Hulk # 181 (in
November of 1974). Wolverine was created by writer Len Wein and
Marvel art director John Romita, and was later enhanced by writer
Chris Claremont and co-writer/artist John Byrne.
See Greatest Film Series Franchises - X-Men
There were originally three X-Men films (from 2000 to 2006) from 20th Century Fox:
Director Matthew Vaughn's mutant origin story X-Men: First Class (2011), a prequel to the first three films, was set in 1962, the year of the Cuban Missile Crisis. It showcased the early friendship of Professor Charles Xavier or "X" (James McAvoy) and his future rival-nemesis Magneto (Michael Fassbender) of the Brotherhood of Mutants, and how Professor X became a peaceful revolutionary leading the mutants. 20th Century Fox envisioned this film as the first film in a new trilogy. It was the second-lowest-grossing X-Men movie to date.
The next film in the series was: X-Men: Days of Future Past (2014) - again directed by Bryan Singer, with a $200+ million budget, making it the priciest and most complicated X-Men film to date. The story involved time-travel in two time periods - the X-Men had to alter the past to save the future. A distant-future Wolverine was sent back to the 1970s to prevent war. The superhero film combined the casts of both the original X-Men Trilogy and the prequel X-Men: First Class (2011).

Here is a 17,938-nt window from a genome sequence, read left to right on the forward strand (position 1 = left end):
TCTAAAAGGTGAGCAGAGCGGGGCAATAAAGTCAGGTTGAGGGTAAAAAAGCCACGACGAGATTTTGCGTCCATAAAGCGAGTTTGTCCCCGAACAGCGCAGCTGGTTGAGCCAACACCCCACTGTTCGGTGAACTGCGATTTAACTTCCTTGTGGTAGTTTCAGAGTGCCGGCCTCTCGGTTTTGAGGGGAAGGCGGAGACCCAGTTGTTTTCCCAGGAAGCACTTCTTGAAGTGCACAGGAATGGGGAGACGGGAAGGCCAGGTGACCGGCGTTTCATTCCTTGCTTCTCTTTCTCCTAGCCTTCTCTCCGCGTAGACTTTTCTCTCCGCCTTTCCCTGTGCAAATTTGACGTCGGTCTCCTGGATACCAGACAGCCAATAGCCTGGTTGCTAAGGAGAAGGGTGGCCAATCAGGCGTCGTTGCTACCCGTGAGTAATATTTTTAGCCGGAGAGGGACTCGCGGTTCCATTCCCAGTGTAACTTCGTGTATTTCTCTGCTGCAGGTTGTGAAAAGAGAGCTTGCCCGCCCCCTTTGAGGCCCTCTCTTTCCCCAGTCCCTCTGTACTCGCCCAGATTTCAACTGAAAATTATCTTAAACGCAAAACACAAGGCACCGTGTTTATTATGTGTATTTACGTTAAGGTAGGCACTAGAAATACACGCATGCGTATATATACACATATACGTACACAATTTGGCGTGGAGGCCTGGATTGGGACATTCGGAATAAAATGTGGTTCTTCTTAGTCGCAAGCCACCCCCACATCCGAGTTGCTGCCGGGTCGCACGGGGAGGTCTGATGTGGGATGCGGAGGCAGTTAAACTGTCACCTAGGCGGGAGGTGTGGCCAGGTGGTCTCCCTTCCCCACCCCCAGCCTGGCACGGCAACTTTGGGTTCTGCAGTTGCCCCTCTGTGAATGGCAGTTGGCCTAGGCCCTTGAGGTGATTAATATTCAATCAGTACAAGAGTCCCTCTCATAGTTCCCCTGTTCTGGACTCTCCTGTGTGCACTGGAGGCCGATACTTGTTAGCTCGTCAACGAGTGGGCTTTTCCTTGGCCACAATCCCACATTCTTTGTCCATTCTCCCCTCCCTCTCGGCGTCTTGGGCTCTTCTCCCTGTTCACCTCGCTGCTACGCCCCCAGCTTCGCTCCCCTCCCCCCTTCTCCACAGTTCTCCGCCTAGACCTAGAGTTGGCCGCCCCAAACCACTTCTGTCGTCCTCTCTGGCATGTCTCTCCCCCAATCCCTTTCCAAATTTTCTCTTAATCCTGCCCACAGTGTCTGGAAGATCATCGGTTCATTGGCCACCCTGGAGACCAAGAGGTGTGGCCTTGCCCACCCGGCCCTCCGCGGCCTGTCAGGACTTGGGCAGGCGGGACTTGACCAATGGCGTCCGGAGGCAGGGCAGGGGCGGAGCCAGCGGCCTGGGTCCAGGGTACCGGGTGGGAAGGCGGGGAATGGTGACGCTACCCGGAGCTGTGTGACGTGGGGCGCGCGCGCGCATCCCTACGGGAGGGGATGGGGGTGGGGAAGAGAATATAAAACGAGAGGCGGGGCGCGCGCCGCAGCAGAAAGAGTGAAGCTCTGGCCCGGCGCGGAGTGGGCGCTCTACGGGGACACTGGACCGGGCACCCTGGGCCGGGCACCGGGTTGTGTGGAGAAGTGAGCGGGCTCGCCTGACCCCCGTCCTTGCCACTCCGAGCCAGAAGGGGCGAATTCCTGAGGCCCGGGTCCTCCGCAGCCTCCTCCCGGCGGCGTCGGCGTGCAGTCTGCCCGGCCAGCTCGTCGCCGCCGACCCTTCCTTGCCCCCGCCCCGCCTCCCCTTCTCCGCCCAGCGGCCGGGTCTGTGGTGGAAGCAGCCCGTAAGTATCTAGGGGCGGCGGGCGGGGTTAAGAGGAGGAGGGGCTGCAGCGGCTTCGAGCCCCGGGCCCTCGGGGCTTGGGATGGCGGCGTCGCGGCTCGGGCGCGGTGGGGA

Other spin-off variations also appeared, involving one of the X-Men characters, Wolverine/aka James Howlett or Logan (Hugh Jackman), with accelerated healing, enhanced senses, bone claws, and an adamantium skeleton:
|Blade - a third-string Marvel Comics' character created by writer Marv Wolfman and illustrator Gene Colan. Blade originated in the comic book The Tomb of Dracula # 10 (in July of 1973).|